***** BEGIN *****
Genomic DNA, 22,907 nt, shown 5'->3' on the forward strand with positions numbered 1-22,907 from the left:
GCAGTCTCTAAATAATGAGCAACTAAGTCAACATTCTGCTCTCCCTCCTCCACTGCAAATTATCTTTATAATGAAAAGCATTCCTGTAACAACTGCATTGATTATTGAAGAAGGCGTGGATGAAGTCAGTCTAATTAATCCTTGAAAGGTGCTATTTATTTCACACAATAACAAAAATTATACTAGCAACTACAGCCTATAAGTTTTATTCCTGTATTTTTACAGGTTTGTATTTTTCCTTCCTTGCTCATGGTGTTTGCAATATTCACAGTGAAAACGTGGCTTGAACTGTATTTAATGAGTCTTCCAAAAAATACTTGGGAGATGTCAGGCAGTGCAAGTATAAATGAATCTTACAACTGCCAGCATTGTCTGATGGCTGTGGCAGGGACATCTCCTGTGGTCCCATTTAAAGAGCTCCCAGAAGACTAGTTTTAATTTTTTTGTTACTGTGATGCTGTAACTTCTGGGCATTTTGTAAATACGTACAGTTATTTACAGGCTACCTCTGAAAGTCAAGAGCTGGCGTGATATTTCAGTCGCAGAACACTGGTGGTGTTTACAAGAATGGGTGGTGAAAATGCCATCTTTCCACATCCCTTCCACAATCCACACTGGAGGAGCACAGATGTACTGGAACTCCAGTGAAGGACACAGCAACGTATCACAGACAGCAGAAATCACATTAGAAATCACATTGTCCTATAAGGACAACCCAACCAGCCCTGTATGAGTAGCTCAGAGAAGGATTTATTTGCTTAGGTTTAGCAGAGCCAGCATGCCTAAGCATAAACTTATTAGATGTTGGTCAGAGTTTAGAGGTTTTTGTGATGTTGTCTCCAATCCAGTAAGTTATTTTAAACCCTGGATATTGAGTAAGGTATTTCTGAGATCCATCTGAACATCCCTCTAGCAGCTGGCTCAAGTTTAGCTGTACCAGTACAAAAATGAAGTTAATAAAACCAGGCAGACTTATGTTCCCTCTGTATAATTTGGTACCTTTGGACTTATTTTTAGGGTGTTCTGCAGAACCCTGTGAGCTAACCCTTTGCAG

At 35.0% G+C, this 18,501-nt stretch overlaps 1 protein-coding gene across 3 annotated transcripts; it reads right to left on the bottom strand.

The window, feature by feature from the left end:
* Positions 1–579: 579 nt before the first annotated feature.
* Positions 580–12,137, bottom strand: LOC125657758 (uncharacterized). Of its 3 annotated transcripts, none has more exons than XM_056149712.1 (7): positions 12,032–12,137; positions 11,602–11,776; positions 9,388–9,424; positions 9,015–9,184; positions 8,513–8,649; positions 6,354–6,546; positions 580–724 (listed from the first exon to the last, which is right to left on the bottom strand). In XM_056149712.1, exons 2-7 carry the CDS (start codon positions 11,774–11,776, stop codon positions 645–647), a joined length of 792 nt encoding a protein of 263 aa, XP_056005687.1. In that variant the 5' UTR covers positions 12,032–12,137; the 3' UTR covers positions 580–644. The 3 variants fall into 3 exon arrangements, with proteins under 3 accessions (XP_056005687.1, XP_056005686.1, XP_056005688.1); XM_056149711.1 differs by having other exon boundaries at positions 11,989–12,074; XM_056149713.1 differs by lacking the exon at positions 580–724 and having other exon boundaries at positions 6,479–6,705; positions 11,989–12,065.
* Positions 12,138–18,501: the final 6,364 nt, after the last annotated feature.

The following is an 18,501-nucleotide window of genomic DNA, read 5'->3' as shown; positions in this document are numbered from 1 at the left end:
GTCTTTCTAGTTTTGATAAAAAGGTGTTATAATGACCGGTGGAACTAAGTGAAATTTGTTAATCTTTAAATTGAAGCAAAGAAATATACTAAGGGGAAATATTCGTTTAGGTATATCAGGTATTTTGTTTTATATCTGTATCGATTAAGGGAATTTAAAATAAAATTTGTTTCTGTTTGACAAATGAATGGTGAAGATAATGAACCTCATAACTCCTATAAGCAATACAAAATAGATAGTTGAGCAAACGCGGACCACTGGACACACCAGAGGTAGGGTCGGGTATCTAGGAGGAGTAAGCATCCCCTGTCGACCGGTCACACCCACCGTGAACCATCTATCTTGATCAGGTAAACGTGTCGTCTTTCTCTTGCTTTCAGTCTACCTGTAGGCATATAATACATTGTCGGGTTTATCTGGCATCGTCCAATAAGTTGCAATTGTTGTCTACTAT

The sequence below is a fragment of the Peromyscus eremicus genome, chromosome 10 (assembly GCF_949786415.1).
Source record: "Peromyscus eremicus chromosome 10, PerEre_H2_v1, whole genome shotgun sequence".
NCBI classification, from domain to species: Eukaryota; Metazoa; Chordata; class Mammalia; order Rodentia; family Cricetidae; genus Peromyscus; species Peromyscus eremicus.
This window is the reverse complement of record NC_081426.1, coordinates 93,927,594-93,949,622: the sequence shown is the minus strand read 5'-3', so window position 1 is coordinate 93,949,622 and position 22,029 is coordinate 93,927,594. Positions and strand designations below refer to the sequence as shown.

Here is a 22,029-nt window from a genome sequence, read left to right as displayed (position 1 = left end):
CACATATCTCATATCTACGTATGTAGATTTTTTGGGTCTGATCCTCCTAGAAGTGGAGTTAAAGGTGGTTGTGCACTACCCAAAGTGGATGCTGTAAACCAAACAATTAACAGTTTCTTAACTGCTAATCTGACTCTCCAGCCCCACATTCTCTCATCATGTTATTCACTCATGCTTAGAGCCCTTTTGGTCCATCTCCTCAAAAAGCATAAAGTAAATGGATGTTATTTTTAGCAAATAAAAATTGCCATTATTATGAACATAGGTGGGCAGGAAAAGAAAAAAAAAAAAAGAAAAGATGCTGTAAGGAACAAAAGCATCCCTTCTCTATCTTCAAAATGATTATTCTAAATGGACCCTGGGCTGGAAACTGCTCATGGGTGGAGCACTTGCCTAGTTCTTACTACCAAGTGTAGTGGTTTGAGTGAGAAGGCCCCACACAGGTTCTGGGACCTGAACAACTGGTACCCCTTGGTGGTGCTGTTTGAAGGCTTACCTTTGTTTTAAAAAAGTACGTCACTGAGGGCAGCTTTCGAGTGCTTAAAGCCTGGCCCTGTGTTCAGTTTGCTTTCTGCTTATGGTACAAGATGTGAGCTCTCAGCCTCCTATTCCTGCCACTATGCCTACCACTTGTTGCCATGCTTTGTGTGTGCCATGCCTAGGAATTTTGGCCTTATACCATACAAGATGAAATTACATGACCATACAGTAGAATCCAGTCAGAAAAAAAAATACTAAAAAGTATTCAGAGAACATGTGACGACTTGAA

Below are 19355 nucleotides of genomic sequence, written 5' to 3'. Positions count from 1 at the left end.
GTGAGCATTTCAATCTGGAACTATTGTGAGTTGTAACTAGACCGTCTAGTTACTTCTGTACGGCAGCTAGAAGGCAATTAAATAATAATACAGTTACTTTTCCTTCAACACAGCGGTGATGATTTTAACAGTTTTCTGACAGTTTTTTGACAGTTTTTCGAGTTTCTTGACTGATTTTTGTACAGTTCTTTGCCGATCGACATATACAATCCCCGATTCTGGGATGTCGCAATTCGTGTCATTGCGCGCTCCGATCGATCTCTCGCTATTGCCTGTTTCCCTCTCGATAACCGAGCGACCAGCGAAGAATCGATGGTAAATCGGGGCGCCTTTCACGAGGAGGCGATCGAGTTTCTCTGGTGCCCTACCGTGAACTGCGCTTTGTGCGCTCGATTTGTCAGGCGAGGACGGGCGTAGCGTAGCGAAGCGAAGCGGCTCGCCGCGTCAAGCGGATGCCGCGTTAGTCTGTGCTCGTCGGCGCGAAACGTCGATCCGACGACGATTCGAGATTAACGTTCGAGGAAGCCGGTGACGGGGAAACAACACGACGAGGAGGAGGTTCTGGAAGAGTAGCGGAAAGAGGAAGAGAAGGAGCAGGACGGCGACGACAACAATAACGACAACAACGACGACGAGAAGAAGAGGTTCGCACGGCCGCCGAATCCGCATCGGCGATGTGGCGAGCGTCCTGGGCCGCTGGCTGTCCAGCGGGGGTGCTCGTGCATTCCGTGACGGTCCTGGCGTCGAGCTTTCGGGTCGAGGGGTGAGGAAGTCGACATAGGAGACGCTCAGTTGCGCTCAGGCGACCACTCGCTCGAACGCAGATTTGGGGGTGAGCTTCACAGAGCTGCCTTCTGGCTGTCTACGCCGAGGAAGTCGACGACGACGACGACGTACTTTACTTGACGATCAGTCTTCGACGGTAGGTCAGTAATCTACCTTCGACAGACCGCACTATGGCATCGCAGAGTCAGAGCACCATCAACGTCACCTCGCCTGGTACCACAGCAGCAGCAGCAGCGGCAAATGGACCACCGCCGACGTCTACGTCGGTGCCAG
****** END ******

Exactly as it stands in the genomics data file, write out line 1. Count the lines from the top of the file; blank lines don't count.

Genomic DNA, 22,907 nt, shown 5'->3' on the forward strand with positions numbered 1-22,907 from the left: